SOTA W4V/SH-013: Pass Mountain

I activated Pass Mountain (W4V/SH-013) and The Pinnacle (W4V/SH-005, not to be confused with just plain Pinnacle, W4V/SH-019, a never-visited peak) in the same day, and I have one pointer: don’t park in the obvious spot, neither Pass Overlook nor Pinnacle Overlook are near the paths to their respective peaks.

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SOTA W2/GC-077: Bear Mountain

I found myself up in New York on the occasion of QRP TTF day and asked Tom, N2YTF for some suggestions about peaks in the area that would be relatively quick activations and/or provide some cover for expected rainy weather. He gave me a great list, which I’ll be working through on subsequent visits to the area.

The most proximal was Hook Mountain, which is accessible right off route 9W just across the Hudson River from where I was staying. Tom did warn of ticks on that hike, but it looked like an easy walk. However, Bear Mountain was also tempting: a bit further to the north but essentially a drive-up peak topped by a large parking lot surrounded by trees. I decided to put Bear Mountain in the log first and figured that I’d then have more time for Hook Mountain.

As W2SE mentioned in his review of Bear Mountain, activators should check ahead of time that the road to the top, Perkins Memorial Drive, is open. I did call the park to check, but it being Saturday morning, no one was there and I went right to a voice navigation system that failed to mention status of that road — which of course I found chained off when I got there. So, this is the story of activating the peak by way of the Appalachian Trail.

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Ham Meteor & Satellite Event

ADDENDUM APRIL 19: This event was canceled due to inclement weather; we will reschedule at a later date.

The Vienna Wireless Society will be conducting on the evening of April 20 and morning of April 21. Those dates coincide with the onset of the Lyrid meteor shower. I am soliciting SKEDs up to the day of the event and would also welcome replies to CQs during the event. Full details, below.

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SOTA W4V/SH-007: Hogback Mountain

We saved the easiest peak for last during this visit to Shenandoah National Park, and tackled Hogback after Compton Peak and North Marshall. Park at Hogback overlook (38.762N, 78.2742W) and walk back northward along Skyline Drive about 500m to a chained-off gravel service road that ascends towards a commercial antenna installation. From the road to the top, it’s about a 40m rise, easy-peasy.

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SOTA W4V/SH-009: North Marshall

North Marshall was the second peak of the day, wedged between Compton Peak and Hogback Mountain. The Appalachian Trail rises right from the parking area (38.775104N, 78.210851W) and it’s about a 900m walk in from there with 80m rise — a pleasant walk up a nicely maintained trail.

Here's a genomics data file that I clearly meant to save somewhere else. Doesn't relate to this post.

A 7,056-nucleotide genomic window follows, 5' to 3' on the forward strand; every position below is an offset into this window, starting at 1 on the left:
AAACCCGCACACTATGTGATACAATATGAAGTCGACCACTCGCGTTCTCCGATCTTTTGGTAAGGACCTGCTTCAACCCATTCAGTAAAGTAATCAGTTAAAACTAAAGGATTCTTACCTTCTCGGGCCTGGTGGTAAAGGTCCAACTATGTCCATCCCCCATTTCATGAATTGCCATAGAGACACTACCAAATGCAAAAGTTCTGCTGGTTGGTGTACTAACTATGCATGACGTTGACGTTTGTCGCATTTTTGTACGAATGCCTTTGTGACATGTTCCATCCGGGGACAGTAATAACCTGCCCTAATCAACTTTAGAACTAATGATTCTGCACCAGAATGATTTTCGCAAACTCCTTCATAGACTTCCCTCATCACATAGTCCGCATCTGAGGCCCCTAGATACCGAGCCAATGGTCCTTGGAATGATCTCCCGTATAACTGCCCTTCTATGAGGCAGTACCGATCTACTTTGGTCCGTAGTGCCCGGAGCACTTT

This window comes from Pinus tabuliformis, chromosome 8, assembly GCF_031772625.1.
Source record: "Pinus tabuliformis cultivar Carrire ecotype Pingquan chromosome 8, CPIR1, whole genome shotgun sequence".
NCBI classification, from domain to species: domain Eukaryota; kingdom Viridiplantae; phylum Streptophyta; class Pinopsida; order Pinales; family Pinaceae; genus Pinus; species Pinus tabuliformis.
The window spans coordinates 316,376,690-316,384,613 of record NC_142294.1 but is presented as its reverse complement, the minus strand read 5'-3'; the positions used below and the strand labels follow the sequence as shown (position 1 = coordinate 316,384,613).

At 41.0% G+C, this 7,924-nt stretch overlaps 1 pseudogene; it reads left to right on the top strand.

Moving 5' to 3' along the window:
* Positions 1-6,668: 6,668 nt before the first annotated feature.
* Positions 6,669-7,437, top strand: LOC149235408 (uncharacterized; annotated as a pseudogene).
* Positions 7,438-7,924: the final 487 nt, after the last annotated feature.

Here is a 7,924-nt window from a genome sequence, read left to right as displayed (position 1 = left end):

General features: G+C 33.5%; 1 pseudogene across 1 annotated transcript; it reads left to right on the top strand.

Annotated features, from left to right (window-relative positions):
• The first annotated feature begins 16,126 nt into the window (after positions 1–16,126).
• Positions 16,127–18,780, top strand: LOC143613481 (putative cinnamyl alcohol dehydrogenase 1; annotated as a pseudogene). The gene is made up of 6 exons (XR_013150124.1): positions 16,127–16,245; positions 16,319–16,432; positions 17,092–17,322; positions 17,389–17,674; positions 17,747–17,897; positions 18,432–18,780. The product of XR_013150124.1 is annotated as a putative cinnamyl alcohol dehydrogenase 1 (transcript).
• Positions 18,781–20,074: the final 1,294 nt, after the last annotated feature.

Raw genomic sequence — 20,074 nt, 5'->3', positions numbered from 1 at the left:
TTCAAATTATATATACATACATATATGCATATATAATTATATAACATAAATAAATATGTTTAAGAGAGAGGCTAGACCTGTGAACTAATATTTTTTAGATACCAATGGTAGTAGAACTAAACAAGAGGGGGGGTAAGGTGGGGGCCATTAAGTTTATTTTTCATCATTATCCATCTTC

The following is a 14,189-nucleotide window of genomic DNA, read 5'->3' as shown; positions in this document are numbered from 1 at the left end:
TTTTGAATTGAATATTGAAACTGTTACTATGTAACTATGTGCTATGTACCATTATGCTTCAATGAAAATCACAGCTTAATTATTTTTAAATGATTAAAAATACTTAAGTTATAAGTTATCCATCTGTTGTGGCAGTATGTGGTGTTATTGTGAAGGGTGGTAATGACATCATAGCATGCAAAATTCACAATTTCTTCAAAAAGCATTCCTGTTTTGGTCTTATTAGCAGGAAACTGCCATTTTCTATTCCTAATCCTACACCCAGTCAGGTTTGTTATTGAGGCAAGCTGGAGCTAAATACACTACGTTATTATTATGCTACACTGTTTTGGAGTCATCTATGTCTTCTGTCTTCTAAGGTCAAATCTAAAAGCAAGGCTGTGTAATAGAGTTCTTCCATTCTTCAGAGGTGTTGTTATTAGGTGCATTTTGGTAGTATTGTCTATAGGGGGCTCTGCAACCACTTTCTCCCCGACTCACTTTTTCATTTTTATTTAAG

The parking lot at left accommodates perhaps ten cars.
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SOTA W4V/SH-016: Compton Peak

Back to Shenandoah National Park for this 6 point peak that lies alongside the Appalachian Trail. I entered the park from the Front Royal entrance to the north and drove down to the Compton Gap parking lot at 38.823907N, 78.170463W. On the same day, I activated W4V/SH-009 North Marshall and W4V/SH-007, Hogback Mountain, and the three made a nice day-long package, with decreasing effort from first to last.

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SOTA W4V/SH-027: Dickey Hill

This was the first of a series of summits I am hoping to activate within Shenandoah National Park, and proved to be very straightforward. The only twist was avoiding operating next to the government installation at the end of a road leading to the summit. Instead, I operated just a little to the side, but still on the summit.

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VAQP 2019

Last weekend was one of the highlights of my ham radio experience even though I spent most of it shivering and hunched over a pair of paddles on a frigid mountaintop.

Mike, KA4CDN, and I decided to mount an expedition with the goal of activating rare counties for the 2019 Virginia QSO Party. We poured over spreadsheets of prior year activity and looked for places where we might camp on the intersection of two or more counties. We came up with a few possibilities, but ultimately decided to check out Rocky Mountain, which lies at the intersection of Nelson, Rockbridge, and Amherst counties. Additionally, it is centrally located in Virginia, which we thought would give us the best chance of picking up the many multipliers (95 counties and 38 independent cities) in the state.

The Bottom Line

To cut to the chase, despite poor propagation, we did better than we thought we would: more than 850 QSOs and broad coverage of multipliers throughout both Virginia and North America. Best of all, we worked a bunch of people we knew including at least ten members of our home club, the Vienna Wireless Society.

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